EXCEPT IVAN MOORE — HE’S THE OUTLIER (AS USUAL)
Cook’s Political Report, Inside Elections, and Larry Sabato’s Crystal Ball all put Congressman Don Young in the “likely win” category for the U.S. House. Don Young has been winning that seat since 1973.
And yet, according to Anchorage-based pollster Ivan Moore, Alyse Galvin, running as a Democrat, is within four points of Young.
The mainstream media gave that poll credence, so Must Read Alaska looked into it.
Can that number be trusted?
Galvin won 19,650 votes in her Democrat primary in August. That’s 2,671 more than Steve Lindbeck won in 2016.
But Young received 44,247 in his primary, a gain of 5,269 from his 2016 primary race votes. Young did better than Galvin by double in that measurement.
The Primary Election includes a closed ballot for Republicans, which means that many voters who like Congressman Young did not vote for him in August because they voted the Democrats’ open ballot.
However, in November, any voter can vote for Galvin or Young. Young has always enjoyed the support of Democrats in rural Alaska, as well as working class urban Alaskans who register Democrat. He has a lot of union support, too.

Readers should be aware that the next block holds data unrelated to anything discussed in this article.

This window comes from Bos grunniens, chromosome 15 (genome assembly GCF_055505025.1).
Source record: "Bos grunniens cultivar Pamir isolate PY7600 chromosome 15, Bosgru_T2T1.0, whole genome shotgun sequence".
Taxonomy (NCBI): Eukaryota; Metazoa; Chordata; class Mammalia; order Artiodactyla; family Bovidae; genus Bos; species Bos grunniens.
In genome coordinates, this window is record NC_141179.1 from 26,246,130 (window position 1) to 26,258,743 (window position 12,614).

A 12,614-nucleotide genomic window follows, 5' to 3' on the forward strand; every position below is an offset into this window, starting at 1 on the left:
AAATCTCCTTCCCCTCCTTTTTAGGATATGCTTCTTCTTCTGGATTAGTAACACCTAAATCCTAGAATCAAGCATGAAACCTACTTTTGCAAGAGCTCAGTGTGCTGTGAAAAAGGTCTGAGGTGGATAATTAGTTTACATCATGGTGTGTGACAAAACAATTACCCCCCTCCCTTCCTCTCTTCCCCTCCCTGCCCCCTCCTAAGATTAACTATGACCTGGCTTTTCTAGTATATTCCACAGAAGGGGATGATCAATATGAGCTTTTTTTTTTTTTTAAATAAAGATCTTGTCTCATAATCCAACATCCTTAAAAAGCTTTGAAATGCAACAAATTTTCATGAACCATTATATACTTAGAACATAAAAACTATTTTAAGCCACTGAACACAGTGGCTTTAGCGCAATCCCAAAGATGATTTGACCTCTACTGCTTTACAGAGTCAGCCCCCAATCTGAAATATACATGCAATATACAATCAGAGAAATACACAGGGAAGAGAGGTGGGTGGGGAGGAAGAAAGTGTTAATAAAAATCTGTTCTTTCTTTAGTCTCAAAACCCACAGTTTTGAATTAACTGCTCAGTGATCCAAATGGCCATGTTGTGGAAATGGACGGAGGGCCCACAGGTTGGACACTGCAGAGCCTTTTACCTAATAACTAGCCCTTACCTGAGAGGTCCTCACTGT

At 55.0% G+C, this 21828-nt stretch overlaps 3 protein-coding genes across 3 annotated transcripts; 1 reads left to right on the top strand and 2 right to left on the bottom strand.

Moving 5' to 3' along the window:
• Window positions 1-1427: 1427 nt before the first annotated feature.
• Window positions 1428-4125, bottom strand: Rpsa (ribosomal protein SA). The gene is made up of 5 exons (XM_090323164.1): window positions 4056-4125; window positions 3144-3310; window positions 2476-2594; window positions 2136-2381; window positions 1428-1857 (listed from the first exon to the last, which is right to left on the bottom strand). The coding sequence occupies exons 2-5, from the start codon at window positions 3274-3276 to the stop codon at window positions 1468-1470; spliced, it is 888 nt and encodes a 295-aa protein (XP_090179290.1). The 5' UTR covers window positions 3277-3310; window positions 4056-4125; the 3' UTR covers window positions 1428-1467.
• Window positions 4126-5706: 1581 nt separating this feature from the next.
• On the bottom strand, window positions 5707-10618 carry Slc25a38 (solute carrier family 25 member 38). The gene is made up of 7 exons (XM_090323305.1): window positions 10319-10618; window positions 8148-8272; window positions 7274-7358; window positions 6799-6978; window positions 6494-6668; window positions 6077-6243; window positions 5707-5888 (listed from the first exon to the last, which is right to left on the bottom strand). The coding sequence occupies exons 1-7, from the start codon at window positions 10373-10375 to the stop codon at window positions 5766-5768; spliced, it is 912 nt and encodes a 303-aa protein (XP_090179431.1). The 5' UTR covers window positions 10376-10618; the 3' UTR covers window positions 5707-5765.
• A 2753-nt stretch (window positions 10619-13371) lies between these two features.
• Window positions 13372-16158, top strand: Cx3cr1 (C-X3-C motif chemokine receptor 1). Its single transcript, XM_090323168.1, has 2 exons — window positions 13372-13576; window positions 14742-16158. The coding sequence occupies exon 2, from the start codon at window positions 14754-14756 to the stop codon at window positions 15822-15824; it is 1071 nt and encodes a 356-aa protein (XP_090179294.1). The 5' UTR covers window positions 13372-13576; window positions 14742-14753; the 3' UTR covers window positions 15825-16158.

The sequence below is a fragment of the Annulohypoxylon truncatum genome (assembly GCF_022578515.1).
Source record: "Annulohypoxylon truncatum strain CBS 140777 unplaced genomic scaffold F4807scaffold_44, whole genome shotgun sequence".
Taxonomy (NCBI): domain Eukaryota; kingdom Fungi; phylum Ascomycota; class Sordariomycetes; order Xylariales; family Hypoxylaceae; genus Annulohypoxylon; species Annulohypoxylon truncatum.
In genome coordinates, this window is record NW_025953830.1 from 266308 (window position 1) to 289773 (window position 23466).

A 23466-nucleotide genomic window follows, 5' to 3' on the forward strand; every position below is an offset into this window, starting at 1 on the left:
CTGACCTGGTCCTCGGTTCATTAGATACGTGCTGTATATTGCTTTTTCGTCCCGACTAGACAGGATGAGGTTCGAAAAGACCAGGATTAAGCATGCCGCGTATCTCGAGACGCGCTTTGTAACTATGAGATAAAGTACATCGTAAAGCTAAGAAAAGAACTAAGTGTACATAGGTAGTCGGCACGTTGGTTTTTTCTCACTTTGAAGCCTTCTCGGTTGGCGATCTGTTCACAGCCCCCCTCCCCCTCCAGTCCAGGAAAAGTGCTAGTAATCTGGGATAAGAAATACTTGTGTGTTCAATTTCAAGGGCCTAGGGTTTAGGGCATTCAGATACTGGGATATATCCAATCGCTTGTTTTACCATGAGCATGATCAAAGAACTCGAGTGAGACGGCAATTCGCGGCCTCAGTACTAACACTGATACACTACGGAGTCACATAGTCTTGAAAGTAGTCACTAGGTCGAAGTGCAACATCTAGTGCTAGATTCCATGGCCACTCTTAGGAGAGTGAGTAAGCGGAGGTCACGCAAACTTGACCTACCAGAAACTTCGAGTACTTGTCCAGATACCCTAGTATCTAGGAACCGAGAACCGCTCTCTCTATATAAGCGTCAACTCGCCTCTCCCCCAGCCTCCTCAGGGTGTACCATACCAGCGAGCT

Then there are the Nonpartisans and Undeclareds — the N and the P voters. Will they go with Galvin or Young? Those are the swing voters that make polling difficult in Alaska. Nonpartisans typically vote Democrat, while Undeclareds typically split for conservative candidates, if they vote at all.
FiveThirtyEight.com says Young has a 75 percent chance of winning. That Nat Silver number is based on two Ivan Moore polls and one Lake Research Partners poll. Lake Research polls for Democrats, and is working for Galvin’s campaign. Ivan Moore works for Democrats as well, and generally polls for Jim Lottsfeldt, the partisan strategist used by Democrats in Alaska.
Yet even the aggregate of those polls show Young winning:
THE DEMOCRATS’ PROPAGANDA MACHINE
Why is the Ivan Moore poll interesting to politicos? Why did mainstream media bite on a partisan poll?
The Democratic Congressional Coordinating Committee hasn’t put money into the Galvin campaign yet, but a close poll could lure in the money. This is partly propaganda, then, that liberal pollsters are peddling on behalf of Galvin, who is likely not even close to 44.9 percent, if her Primary numbers are to be used as a gauge of the one polling that matters — the election.
Will the propaganda work?
Here’s what the experts say: